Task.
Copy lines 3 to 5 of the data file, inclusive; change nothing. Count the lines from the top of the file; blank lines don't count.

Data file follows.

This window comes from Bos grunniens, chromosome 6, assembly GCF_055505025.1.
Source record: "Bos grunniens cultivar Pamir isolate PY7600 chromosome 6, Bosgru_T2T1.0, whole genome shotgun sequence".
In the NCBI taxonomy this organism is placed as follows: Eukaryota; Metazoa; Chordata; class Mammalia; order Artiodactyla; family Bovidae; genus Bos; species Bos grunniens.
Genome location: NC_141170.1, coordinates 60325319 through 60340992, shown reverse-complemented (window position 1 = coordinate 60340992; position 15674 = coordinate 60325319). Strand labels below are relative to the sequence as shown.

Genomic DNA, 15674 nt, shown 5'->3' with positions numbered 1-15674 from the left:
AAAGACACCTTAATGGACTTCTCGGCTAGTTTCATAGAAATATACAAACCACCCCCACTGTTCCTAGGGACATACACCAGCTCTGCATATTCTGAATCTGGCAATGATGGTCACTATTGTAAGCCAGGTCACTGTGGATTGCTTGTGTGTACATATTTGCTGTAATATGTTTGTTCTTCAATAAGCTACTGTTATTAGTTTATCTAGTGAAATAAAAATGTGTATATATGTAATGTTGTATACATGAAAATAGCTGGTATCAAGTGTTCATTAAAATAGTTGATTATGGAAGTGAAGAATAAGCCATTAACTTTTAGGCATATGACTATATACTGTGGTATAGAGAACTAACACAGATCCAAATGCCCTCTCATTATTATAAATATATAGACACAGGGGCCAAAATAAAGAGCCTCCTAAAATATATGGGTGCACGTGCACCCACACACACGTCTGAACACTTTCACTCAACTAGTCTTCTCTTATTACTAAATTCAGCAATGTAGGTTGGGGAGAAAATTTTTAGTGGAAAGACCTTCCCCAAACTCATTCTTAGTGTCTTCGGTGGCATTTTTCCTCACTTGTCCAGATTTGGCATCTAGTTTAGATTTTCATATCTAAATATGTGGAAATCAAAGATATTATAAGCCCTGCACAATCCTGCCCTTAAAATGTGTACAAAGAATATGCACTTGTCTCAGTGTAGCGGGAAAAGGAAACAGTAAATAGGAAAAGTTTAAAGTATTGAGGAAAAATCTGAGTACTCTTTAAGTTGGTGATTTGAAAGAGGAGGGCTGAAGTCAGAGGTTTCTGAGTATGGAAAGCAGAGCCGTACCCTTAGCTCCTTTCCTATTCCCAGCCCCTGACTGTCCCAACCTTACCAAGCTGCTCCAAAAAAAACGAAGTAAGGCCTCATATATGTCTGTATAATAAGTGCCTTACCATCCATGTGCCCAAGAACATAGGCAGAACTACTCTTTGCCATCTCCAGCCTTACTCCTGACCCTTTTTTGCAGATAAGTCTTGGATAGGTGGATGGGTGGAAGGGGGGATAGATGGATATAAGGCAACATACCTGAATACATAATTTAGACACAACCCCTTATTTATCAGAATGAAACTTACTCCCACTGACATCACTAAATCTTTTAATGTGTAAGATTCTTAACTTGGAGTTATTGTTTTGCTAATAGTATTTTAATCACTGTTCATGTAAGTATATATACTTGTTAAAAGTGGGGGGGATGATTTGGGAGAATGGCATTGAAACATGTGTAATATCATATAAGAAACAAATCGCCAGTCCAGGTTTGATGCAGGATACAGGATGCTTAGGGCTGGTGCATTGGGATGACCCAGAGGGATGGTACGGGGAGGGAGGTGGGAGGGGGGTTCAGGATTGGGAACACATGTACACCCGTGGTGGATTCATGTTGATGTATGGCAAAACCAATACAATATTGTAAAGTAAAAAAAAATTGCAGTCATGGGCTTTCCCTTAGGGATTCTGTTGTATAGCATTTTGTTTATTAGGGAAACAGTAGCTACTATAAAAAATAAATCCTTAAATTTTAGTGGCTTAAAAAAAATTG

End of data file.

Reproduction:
In the NCBI taxonomy this organism is placed as follows: Eukaryota; Metazoa; Chordata; class Mammalia; order Artiodactyla; family Bovidae; genus Bos; species Bos grunniens.
Genome location: NC_141170.1, coordinates 60325319 through 60340992, shown reverse-complemented (window position 1 = coordinate 60340992; position 15674 = coordinate 60325319). Strand labels below are relative to the sequence as shown.

Genomic DNA, 15674 nt, shown 5'->3' with positions numbered 1-15674 from the left: